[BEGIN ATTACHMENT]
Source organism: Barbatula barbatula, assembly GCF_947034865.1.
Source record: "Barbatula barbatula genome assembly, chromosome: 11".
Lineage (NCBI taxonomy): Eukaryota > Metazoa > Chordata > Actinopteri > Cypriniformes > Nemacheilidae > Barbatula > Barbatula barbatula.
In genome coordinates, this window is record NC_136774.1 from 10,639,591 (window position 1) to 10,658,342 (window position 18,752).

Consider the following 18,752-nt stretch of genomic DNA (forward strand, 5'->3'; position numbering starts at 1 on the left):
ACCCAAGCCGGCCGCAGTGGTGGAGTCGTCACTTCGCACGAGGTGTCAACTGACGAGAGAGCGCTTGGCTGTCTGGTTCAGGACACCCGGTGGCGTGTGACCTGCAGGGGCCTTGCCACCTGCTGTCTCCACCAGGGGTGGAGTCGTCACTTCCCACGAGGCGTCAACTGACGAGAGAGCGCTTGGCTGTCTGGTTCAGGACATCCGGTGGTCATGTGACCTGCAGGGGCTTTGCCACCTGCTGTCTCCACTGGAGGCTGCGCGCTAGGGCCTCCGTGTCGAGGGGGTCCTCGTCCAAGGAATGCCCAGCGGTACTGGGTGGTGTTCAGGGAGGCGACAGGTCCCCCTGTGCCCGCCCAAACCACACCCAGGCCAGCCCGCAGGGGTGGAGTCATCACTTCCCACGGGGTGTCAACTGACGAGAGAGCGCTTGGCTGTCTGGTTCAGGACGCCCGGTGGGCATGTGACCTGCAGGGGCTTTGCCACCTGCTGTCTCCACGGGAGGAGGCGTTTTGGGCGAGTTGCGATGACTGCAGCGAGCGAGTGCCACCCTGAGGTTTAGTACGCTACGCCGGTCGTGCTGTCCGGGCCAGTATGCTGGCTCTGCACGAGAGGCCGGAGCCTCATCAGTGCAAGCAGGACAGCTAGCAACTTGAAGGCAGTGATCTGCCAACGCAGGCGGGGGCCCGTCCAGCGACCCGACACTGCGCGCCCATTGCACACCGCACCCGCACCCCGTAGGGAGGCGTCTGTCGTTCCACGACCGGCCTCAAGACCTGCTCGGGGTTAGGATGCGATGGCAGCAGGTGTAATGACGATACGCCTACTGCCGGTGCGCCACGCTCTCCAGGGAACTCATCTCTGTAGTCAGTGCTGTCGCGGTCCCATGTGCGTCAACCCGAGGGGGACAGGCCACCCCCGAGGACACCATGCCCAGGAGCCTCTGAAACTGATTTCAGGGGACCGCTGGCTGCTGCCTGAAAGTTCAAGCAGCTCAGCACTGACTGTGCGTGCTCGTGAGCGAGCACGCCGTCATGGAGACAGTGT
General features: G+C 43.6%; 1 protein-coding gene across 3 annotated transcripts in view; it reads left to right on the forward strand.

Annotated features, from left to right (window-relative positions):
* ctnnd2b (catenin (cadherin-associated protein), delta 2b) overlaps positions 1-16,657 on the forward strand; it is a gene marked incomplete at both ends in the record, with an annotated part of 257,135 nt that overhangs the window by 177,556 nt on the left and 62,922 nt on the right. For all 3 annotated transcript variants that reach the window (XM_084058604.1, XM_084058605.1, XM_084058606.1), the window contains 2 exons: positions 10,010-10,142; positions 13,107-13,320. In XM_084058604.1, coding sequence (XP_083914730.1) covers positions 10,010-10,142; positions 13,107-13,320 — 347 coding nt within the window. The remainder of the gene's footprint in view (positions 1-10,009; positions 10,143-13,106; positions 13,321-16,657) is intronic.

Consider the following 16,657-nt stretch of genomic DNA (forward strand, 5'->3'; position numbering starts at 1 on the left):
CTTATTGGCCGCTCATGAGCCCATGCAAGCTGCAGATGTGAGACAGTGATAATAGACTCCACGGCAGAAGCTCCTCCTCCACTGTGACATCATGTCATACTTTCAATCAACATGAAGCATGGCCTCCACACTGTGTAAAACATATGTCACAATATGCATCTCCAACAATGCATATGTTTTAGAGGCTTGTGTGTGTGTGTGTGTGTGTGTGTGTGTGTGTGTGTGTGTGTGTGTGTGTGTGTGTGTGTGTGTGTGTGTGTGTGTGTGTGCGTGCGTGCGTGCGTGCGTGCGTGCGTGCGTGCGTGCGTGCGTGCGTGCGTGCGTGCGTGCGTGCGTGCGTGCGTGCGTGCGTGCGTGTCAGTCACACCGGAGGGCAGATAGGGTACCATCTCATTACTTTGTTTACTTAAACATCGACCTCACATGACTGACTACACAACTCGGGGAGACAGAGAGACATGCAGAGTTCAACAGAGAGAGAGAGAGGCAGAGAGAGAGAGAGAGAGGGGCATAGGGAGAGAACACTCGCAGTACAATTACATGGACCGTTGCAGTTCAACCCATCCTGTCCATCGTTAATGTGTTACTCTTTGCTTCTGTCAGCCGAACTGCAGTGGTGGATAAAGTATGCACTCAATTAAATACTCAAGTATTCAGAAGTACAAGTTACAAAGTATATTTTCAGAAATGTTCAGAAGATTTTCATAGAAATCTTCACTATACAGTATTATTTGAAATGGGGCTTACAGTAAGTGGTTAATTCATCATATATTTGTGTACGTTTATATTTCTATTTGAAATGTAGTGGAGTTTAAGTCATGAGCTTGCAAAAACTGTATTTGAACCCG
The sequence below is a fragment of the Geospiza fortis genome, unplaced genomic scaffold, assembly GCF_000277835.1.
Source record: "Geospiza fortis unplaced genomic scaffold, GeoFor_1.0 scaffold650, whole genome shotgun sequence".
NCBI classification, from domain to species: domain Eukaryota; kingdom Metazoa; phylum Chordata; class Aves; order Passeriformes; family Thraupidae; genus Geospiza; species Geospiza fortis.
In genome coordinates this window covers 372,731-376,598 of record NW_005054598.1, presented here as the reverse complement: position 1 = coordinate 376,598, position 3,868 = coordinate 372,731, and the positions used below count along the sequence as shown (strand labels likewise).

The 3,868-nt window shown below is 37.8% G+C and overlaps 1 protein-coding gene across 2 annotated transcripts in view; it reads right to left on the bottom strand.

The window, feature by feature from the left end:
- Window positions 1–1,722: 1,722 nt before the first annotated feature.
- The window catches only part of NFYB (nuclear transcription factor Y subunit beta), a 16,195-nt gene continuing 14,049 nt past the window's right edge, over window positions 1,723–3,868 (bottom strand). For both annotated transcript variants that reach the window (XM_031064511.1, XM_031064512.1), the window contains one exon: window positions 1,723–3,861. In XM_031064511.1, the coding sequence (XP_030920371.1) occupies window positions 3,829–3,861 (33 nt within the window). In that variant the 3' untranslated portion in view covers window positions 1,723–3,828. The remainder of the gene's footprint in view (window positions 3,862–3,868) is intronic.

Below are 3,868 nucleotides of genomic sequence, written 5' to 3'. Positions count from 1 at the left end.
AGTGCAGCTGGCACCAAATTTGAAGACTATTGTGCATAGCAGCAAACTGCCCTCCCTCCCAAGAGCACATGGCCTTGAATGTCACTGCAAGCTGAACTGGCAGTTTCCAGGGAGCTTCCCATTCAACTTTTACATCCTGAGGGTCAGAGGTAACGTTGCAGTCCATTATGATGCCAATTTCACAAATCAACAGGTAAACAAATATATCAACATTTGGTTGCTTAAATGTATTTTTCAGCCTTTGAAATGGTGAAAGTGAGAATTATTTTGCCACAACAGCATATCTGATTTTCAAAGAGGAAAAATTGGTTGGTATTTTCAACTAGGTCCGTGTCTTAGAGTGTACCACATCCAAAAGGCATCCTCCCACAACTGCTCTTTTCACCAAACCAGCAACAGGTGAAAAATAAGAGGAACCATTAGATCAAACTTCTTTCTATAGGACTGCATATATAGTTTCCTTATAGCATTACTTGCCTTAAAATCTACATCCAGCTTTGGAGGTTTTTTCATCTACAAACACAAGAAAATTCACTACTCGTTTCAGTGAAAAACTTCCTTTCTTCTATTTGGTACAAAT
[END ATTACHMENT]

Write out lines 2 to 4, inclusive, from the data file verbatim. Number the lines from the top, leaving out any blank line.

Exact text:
Source record: "Barbatula barbatula genome assembly, chromosome: 11".
Lineage (NCBI taxonomy): Eukaryota > Metazoa > Chordata > Actinopteri > Cypriniformes > Nemacheilidae > Barbatula > Barbatula barbatula.
In genome coordinates, this window is record NC_136774.1 from 10,639,591 (window position 1) to 10,658,342 (window position 18,752).